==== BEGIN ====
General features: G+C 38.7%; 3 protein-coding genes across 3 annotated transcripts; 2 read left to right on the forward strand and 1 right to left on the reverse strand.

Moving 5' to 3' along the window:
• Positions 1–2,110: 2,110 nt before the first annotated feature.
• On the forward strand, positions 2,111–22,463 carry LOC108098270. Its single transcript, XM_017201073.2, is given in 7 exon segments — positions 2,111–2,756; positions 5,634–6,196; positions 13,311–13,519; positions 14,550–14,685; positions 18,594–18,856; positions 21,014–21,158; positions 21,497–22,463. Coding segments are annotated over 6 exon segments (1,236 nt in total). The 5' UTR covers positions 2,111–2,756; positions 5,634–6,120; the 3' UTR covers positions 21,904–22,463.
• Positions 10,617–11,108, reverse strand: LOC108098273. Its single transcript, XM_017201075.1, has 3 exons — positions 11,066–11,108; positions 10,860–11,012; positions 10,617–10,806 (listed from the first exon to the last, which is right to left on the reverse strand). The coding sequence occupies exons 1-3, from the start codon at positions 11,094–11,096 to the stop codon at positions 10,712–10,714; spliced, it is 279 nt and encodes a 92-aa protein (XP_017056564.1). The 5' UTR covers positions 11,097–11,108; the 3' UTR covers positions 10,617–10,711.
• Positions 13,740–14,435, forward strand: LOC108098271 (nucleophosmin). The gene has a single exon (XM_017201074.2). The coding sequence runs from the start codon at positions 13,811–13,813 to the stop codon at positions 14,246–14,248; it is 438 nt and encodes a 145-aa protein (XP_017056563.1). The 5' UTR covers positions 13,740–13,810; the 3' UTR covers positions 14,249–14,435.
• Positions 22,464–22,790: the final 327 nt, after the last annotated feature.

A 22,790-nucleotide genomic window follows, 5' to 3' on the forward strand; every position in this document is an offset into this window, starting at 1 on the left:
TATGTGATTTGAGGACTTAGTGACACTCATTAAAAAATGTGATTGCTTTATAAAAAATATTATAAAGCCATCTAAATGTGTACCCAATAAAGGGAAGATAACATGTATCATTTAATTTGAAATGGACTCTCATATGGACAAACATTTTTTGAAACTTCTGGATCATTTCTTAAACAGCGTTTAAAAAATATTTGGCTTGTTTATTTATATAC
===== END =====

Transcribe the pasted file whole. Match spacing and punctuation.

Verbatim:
General features: G+C 38.7%; 3 protein-coding genes across 3 annotated transcripts; 2 read left to right on the forward strand and 1 right to left on the reverse strand.

Moving 5' to 3' along the window:
• Positions 1–2,110: 2,110 nt before the first annotated feature.
• On the forward strand, positions 2,111–22,463 carry LOC108098270. Its single transcript, XM_017201073.2, is given in 7 exon segments — positions 2,111–2,756; positions 5,634–6,196; positions 13,311–13,519; positions 14,550–14,685; positions 18,594–18,856; positions 21,014–21,158; positions 21,497–22,463. Coding segments are annotated over 6 exon segments (1,236 nt in total). The 5' UTR covers positions 2,111–2,756; positions 5,634–6,120; the 3' UTR covers positions 21,904–22,463.
• Positions 10,617–11,108, reverse strand: LOC108098273. Its single transcript, XM_017201075.1, has 3 exons — positions 11,066–11,108; positions 10,860–11,012; positions 10,617–10,806 (listed from the first exon to the last, which is right to left on the reverse strand). The coding sequence occupies exons 1-3, from the start codon at positions 11,094–11,096 to the stop codon at positions 10,712–10,714; spliced, it is 279 nt and encodes a 92-aa protein (XP_017056564.1). The 5' UTR covers positions 11,097–11,108; the 3' UTR covers positions 10,617–10,711.
• Positions 13,740–14,435, forward strand: LOC108098271 (nucleophosmin). The gene has a single exon (XM_017201074.2). The coding sequence runs from the start codon at positions 13,811–13,813 to the stop codon at positions 14,246–14,248; it is 438 nt and encodes a 145-aa protein (XP_017056563.1). The 5' UTR covers positions 13,740–13,810; the 3' UTR covers positions 14,249–14,435.
• Positions 22,464–22,790: the final 327 nt, after the last annotated feature.

A 22,790-nucleotide genomic window follows, 5' to 3' on the forward strand; every position in this document is an offset into this window, starting at 1 on the left:
TATGTGATTTGAGGACTTAGTGACACTCATTAAAAAATGTGATTGCTTTATAAAAAATATTATAAAGCCATCTAAATGTGTACCCAATAAAGGGAAGATAACATGTATCATTTAATTTGAAATGGACTCTCATATGGACAAACATTTTTTGAAACTTCTGGATCATTTCTTAAACAGCGTTTAAAAAATATTTGGCTTGTTTATTTATATAC